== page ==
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The Greater Caribbean This Week
in “roots tourism”
by Jasmin Garraway
As destinations reach to a more mature stage in the tourism life cycle, more sophisticated niche tourism products are developed by planners aiming to retain market share. Genealogy tourism, also known as “ancestry” and “roots” tourism is one such product, which falls under the umbrella of culture and heritage tourism, and is travel aimed at visiting birthplaces of one’s ancestors and getting acquainted with distant relatives. It is generally considered as a viable option for tourism product diversification.
In some countries, such as in the UK and Europe, genealogy has developed into a major hobby. The great surge in the US started in the 1930s, increased after World War II and intensified significantly after the publication of “Roots” by Alex Haley in 1976
The southern states of the United States continue to attract a significant number of domestic tourists tracing family ties. Many specialty, small businesses and research consultancies have developed as a consequence of the demand for genealogy tourism.
Research in the US has found that genealogy holidays are taken by enthusiasts aged 55-75 and over with comparatively high disposable incomes. This group travels as couples or with friends in small groups of 10 or more and spends an average of 9 days. They are likely to enjoy non-strenuous adventure activities, visiting fairs, festivals, art galleries and cultural events.
African governments seized the opportunity created by the influx of visitors following the airing of the series “Roots” in North America to attract diasporic Africans. The Ministry of Tourism in Ghana, for example, identified African Americans as a primary target market. Though it wasn’t possible to trace their genealogical links to a particular village or nation, many roots tourists did establish such connection through research and phenotypic similarities with the assistance of locals.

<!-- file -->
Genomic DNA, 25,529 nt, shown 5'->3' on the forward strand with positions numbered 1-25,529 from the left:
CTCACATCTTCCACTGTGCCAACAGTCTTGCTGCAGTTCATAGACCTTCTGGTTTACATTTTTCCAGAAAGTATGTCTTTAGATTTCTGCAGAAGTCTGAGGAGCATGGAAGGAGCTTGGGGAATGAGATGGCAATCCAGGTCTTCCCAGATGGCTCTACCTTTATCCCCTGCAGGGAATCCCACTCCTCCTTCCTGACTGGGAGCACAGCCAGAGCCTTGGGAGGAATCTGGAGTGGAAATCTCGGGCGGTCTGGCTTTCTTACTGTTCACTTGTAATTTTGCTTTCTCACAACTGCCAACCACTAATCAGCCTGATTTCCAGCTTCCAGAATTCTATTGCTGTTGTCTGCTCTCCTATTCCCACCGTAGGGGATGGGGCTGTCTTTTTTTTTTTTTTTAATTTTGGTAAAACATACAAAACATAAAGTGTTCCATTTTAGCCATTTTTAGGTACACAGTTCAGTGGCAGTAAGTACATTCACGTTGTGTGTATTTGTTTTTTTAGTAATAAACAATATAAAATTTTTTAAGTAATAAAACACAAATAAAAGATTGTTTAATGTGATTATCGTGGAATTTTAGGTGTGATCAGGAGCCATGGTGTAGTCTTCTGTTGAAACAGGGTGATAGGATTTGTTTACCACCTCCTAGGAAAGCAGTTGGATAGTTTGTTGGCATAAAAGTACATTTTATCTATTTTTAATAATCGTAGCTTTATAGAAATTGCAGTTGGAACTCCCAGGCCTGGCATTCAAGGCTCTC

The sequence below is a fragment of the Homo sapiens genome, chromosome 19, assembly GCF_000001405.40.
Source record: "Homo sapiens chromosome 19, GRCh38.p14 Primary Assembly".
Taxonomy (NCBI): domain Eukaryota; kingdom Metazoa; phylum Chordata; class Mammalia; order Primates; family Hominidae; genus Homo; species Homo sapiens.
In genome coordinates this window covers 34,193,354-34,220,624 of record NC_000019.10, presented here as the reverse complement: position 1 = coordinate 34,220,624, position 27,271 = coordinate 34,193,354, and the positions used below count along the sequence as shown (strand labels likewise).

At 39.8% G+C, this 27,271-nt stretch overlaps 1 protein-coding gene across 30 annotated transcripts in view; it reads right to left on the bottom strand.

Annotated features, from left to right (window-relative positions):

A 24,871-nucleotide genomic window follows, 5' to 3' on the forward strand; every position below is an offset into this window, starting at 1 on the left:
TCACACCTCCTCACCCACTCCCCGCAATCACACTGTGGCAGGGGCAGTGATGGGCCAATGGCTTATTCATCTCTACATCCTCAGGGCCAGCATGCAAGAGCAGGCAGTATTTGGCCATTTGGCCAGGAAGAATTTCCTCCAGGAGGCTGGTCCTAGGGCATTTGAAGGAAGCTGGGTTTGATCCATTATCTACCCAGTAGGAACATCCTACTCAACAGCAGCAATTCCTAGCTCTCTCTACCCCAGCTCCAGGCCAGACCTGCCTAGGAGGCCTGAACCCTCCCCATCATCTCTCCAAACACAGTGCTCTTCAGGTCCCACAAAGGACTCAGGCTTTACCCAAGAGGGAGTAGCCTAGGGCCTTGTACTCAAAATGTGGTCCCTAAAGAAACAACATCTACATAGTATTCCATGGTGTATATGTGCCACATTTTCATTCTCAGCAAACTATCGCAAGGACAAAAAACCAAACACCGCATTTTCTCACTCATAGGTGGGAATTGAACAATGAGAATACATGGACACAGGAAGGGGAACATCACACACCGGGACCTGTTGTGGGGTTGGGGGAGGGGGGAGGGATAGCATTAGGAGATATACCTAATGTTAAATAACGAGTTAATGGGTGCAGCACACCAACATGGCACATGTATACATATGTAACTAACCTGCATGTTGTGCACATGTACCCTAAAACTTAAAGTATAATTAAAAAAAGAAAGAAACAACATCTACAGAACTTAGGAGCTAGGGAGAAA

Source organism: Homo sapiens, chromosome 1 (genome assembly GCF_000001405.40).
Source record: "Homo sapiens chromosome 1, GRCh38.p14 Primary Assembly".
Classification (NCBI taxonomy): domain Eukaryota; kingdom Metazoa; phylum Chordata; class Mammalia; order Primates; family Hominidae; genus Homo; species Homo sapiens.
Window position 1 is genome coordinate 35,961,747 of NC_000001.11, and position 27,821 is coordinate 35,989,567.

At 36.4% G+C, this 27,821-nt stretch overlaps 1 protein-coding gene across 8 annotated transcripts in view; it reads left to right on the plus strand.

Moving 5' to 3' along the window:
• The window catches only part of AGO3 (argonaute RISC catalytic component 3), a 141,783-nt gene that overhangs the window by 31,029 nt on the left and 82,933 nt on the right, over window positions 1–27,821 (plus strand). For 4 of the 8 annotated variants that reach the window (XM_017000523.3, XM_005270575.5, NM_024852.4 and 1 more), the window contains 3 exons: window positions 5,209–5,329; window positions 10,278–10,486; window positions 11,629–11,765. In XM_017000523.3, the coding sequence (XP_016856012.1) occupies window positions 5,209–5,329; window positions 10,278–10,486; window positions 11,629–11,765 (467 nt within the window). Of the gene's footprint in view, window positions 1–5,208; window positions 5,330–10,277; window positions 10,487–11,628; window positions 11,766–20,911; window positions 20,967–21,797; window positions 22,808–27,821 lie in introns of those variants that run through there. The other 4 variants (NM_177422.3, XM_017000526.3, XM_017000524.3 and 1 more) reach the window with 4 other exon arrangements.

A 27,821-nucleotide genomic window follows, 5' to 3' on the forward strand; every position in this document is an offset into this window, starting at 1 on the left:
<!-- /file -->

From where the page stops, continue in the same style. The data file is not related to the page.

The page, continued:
Ireland is recognized as one of the world’s best practices in terms of developing genealogy tourism. Irish Genealogy Limited (IGL) is the umbrella body for genealogy in Ireland and collaborates with numerous organizations in the genealogy sector and the Irish Tourism Board to develop the capacity to boost roots tourism in Northern Ireland. This organization manages the Irish genealogical project which, to date, has computerized civil records of births, marriages and deaths which are made available through a network of 34 designated country based genealogy centers. To date 11 million family history records have been computerized.
The genealogy tourism model is a hidden gem yet to be discovered by the vast majority of countries. Too often the response to declining tourism by destinations experiencing tourism stress is to increase efforts and expenditure on marketing. Usually, this is marginally successful. This trend can be reversed over time by embracing the innovation process and developing new tourism products such as genealogy tourism, but innovation can only be effective if the product is carefully researched, planned and designed.
Developing new genealogy/roots tourism products is not without challenges. A number of issues must be addressed before the full potential of roots tourism can be exploited. Both national tourism organizations and the private tourism sector must recognize the potential of the roots tourism market. A suite of micro-products will need to be developed, including a fully computerized genealogical service and a network of supporting institutions to develop and sustain the product.
One ACS member state demonstrates significant potential for developing genealogy tourism. Between 1850 and 1904, Panama experienced three migratory waves from the Caribbean for railway and Canal works. Workers came from Jamaica, Barbados, Martinique, Trinidad and St. Lucia. The Afro-Caribbean community in Panama strives to maintain its Caribbean identity and has a wealth of information and records to support genealogy tourism initiatives.
Ms. Jasmin Garraway is the Sustainable Tourism Director of the Association of Caribbean States. The opinions expressed are not necessarily the official views of the ACS. Comments and reactions can be sent to email@example.com
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